Scientists have published an action plan for pan-European defense against new SARS-CoV-2 variants in the Lancet.
The B.1.1.7 and B1.351 variants, first identified in the UK and South Africa, respectively, have spread to many European countries. Although the biological properties of these variants are yet to be characterized, epidemiological data suggest they have a higher transmissibility than the original variant, writes the scientists.
A novel wave if viral spread
These viral properties could increase the effective reproduction number R in the population. In the case of B.1.1.7, estimates suggest R could increase from 1 to about 1.4 with no change in population behavior. If true, many countries that have succeeded in reducing R to 1 or less will be confronted with a novel wave of viral spread despite the current measures. Once a more contagious variant has established itself, stabilizing the number of new infections will become increasingly difficult, the scientists state.
“While awaiting experimental data to understand the new variants, pan-European decisions have to be made, and actions have to be taken immediately to contain the spread of new variants,” they state.
Containment and mitigation become more challenging with the rise of a more infectious variant. Assuming that the B.1.1.7 variant does increase R from 1 to 1.4, then allowing it to spread without a change in population behavior will mean case numbers double every week. “Major efforts will be necessary to bring R back down to 1 or less and to regain control. Acting before B.1.1.7 has spread widely means that those same major efforts could strongly reduce the number of new cases and slow down the establishment of B.1.1.7. Europe needs to act now to delay and prevent any further spread of SARS-CoV-2, particularly B.1.1.7, even in the absence of final experimental data,” they write.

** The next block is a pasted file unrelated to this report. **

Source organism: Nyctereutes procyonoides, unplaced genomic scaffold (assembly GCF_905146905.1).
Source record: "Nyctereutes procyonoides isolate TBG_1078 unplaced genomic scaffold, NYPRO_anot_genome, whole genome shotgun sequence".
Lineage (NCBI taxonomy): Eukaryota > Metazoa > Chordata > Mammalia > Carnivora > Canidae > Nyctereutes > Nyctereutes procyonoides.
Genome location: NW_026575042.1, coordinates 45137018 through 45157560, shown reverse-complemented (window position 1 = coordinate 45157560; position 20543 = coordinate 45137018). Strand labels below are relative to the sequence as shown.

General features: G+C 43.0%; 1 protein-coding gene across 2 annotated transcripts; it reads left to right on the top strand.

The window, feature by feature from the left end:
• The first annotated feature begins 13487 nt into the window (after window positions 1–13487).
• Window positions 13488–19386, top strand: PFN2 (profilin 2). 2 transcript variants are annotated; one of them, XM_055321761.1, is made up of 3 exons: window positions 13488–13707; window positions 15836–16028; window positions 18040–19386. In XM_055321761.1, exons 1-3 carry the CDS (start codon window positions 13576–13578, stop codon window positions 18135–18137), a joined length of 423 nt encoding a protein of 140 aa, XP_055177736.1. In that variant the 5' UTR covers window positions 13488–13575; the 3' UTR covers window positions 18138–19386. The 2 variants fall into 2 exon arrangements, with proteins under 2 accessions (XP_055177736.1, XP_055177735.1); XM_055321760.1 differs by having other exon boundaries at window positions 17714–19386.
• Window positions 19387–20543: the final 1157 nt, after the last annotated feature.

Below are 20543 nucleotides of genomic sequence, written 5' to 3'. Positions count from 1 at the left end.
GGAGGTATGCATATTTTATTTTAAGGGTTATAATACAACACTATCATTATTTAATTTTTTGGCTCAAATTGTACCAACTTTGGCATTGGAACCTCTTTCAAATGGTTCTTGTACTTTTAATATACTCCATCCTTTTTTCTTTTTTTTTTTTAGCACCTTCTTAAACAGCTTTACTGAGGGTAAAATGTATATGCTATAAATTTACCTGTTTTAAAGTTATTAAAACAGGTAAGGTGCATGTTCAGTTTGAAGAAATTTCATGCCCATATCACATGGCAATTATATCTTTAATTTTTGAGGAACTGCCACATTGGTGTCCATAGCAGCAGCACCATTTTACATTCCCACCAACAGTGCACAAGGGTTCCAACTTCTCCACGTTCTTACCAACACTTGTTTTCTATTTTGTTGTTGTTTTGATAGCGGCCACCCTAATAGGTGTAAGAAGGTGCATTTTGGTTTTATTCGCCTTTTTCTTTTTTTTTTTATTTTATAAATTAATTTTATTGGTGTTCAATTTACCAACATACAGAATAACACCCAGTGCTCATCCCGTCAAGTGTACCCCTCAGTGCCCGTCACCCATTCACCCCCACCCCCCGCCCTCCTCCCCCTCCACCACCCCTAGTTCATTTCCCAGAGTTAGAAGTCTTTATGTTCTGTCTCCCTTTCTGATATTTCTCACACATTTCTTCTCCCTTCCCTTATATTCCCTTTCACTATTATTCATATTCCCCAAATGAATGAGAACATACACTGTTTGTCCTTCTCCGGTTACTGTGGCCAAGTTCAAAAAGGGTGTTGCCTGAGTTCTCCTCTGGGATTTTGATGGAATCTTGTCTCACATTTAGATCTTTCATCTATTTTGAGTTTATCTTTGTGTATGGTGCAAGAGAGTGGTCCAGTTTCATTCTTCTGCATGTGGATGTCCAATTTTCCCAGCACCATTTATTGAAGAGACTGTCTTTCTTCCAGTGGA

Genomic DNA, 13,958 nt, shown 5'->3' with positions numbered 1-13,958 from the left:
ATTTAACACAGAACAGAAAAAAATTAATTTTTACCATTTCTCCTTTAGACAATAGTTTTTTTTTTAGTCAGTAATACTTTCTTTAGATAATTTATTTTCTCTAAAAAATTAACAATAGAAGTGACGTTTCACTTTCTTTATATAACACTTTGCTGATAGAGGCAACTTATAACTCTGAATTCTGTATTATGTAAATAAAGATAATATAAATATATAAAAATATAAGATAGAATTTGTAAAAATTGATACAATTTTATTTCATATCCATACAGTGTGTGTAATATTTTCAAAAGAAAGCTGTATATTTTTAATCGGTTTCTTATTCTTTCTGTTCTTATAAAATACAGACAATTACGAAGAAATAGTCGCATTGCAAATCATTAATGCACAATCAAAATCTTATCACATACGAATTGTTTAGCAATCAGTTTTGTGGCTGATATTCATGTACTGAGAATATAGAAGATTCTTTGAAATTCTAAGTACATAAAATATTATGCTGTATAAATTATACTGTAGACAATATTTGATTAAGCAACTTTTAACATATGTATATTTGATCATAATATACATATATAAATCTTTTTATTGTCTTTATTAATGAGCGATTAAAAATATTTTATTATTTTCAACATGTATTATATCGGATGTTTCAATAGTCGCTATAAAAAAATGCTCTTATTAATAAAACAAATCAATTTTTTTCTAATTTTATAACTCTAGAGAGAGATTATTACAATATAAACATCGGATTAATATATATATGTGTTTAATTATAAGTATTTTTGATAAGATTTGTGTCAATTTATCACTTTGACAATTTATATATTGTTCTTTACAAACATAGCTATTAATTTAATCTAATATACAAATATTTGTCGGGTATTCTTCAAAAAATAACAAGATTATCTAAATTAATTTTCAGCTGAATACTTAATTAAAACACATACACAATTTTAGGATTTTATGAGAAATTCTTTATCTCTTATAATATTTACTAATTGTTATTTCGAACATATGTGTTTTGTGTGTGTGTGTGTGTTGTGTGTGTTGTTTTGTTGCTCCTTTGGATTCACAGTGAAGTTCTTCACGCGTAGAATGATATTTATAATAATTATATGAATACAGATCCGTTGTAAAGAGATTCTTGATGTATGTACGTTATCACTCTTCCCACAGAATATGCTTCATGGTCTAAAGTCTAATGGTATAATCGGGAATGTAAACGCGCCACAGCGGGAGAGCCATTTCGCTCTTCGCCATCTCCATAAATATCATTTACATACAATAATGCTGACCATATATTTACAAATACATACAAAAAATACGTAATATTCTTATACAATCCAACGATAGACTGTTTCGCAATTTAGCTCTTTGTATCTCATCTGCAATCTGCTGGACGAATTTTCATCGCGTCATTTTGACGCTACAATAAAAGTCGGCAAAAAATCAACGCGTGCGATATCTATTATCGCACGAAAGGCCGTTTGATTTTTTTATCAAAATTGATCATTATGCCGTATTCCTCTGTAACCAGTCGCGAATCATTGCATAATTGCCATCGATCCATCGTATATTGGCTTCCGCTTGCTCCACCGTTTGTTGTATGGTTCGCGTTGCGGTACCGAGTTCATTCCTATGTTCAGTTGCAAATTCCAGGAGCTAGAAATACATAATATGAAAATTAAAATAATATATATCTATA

A clear plan for immediate pan-European action and rapid establishment of public health measures needs to be formulated since new variants with increased infectivity are likely to continue to arise. “We suggest possible core measures in the panel. The guiding principle is to reduce case numbers as quickly as possible as this has strong advantages for health, society and economy. The joint action of all European countries will make each national and local effort more effective and impactful and safeguard public health across Europe.”
Read the suggested core measures to prevent the spread of SARS-CoV-2 in Europe here!
The authors of the correspondence are: Viola Priesemann, Rudi Balling, Melanie M Brinkmann, Sandra Ciesek, Thomas Czypionka, Isabella Eckerle, Giulia Giordano, Claudia Hanson, Zdenek Hel, Pirta Hotulainen, Peter Klimek, Armin Nassehi, Andreas Peichl, Matjaz Perc, Elena Petelos, Barbara Prainsack, Ewa Szczurek
Photo: iStock/Empty streets in South Africa, April 2020